A couple leaned into the counter and said ‘good on you mate.’ They admired my PayPal device and said it is good to see me bypassing those bastard banks. They like my displays, pronouncing them as creative.
I creatively display Proust next to Patrick White, chronic asthma sufferers together.
A young woman said that George R R Martin ought to look after himself better so he can keep writing more books. She said he looks as though he is on the brink of a heart attack.
John asked me why I don’t take a crack at Proust.
Two friends stood outside the door and said: don’t you just love kid’s books! Her friend said: don’t you just love little old bookshops! They were smoking and did not come in, but they continued to express admiration for the books, the shop and the windows. One of them says that the weather is Christ awful.
I was asked for Dr Who, the Mr Men books, Alice in wonderland and The Selected Essays of George Orwell. I was asked if there was a book containing all of the stories from our local newspaper.
A mother said to her children that fussing would not make her pick her books any faster. The oldest boy said that he wanted a finger bun from the bakery.
Birgett speaks rapidly to her children in English and then in Dutch, they answer in both languages without looking up from their books. She is always reading something, and so are her children.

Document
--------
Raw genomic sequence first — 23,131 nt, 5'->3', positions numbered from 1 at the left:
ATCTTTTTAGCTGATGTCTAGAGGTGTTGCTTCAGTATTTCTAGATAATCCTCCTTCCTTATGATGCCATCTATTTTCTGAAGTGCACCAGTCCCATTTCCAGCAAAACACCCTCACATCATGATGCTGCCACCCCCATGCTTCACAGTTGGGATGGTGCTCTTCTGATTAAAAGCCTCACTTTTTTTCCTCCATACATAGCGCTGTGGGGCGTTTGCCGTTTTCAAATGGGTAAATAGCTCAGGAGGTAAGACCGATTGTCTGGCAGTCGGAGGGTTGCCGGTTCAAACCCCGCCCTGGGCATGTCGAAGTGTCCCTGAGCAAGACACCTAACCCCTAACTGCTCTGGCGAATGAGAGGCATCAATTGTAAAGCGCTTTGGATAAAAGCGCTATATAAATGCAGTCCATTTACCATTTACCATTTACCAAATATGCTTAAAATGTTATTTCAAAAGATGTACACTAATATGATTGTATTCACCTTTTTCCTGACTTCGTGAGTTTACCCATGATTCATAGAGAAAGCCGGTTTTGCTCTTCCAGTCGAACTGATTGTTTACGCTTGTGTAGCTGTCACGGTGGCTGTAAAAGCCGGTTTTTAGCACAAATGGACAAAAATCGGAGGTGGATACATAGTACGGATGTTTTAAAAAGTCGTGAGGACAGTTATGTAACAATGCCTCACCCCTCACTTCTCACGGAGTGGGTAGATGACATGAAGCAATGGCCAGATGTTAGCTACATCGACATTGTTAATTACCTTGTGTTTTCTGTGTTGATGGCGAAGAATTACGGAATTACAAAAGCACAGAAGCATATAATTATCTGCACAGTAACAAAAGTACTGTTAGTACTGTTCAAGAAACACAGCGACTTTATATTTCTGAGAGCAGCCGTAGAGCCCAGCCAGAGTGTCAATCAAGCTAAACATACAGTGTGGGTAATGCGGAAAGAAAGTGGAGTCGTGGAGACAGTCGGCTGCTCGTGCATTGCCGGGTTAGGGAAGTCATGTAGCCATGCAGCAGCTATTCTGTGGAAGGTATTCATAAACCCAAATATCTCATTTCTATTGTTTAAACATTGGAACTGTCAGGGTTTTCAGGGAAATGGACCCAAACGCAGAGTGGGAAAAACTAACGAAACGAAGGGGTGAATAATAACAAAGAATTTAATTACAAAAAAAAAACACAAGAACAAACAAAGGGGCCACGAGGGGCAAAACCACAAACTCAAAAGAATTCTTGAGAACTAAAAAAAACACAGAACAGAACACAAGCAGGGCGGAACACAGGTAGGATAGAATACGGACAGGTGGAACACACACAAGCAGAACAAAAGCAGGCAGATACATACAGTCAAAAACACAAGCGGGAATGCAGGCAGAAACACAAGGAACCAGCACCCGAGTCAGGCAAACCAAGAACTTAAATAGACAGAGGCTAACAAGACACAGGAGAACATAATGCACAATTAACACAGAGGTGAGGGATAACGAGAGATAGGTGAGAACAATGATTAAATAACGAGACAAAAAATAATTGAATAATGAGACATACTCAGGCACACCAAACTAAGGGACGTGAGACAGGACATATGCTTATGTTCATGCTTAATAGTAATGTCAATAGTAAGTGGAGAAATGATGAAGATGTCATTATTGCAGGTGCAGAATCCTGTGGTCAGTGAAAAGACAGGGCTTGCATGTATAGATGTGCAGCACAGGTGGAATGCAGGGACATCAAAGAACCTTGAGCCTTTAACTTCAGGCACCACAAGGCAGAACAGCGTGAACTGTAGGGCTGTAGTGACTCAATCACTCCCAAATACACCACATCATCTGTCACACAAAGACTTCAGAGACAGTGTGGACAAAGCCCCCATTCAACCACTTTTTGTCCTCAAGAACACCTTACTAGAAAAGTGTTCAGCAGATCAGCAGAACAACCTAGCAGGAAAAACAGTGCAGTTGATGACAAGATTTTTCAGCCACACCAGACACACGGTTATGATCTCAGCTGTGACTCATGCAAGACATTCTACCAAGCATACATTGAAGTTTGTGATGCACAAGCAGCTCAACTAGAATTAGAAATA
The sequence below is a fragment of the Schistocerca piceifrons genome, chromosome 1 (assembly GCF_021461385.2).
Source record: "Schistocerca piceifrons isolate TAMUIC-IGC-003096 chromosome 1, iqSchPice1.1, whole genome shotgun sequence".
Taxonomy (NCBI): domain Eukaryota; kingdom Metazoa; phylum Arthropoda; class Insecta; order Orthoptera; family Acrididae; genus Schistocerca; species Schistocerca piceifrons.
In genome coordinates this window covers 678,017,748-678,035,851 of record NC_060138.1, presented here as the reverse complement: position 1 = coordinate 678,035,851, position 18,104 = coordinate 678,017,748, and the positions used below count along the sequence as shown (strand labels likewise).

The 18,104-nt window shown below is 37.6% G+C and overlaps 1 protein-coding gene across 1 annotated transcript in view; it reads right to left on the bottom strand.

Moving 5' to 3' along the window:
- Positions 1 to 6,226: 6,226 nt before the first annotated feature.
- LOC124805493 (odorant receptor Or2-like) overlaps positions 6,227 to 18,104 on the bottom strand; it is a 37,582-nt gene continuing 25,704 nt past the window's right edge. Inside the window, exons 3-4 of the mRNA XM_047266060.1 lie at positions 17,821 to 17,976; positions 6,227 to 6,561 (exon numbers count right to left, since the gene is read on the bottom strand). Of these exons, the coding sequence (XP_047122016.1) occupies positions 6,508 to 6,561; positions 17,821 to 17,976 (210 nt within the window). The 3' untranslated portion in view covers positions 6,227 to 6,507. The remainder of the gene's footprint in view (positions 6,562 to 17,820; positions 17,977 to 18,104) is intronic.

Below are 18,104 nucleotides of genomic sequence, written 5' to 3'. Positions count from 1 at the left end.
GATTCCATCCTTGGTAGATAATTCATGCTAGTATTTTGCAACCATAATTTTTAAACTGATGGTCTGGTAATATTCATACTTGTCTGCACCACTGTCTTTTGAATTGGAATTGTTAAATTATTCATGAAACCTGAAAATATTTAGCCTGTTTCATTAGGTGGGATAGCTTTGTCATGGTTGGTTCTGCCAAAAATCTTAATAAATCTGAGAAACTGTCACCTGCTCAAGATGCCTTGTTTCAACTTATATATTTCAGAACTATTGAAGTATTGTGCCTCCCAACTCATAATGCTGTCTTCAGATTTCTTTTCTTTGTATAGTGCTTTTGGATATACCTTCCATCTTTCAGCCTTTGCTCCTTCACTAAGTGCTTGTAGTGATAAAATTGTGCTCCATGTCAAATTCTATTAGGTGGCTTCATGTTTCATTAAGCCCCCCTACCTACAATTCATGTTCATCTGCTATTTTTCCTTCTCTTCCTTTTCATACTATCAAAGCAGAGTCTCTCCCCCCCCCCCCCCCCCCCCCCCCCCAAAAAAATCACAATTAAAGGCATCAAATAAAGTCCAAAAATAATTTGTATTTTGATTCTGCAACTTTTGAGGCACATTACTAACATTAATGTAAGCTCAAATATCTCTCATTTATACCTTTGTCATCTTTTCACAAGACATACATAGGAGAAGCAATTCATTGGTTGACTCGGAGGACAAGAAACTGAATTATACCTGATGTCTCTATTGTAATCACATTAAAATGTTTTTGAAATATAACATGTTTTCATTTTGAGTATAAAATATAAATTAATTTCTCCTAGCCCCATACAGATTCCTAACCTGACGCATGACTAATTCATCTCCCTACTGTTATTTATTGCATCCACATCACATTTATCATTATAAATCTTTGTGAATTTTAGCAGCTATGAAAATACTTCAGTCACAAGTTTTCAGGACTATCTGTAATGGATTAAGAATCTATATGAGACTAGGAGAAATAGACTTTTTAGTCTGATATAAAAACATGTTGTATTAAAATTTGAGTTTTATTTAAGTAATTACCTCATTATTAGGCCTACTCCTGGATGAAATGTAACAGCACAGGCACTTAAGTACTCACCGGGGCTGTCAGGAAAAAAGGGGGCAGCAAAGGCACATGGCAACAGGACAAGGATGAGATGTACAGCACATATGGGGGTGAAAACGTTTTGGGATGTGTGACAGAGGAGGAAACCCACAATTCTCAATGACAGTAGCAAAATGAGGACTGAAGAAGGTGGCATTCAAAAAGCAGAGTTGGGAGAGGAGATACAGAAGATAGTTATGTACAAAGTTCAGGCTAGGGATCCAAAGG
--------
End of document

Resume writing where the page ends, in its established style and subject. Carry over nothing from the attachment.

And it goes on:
A lady tells her husband to tie his reading glasses to his head.
A small boy who visits regularly told me that he had found a Tashi: ‘I’ve got a Tashi. You don’t need a creepy story do you? I’ve read the dragon Tashi. We’ve picked a few books here and, well, I found a treasure chest inside this book but tonight I am having a sleepover.’ Then he tells me that there are eight books that he loves and that he is five years old.
His mother tells me about his bookcase at home, he now has more books than lego…she doesn’t really know why he wants all these books. As she tells me this her own arms are stacked with books she has just chosen. The child says again that he is having a sleepover later on and that he has a double bunk. He turns in a circle and jumps as high as possible. His mother says: ‘steady there.’
Jo suggested that the Australiana table was too crowded.
Robert told me that he had held himself together at Centrelink.
A family bought 18 Agatha Christie books for an adult daughter who only reads Agatha Christie and who does not watch TV, not even Goggle Box.
Jenny asks me if I think that computer books are taking over. I tell her that there is no evidence of that here.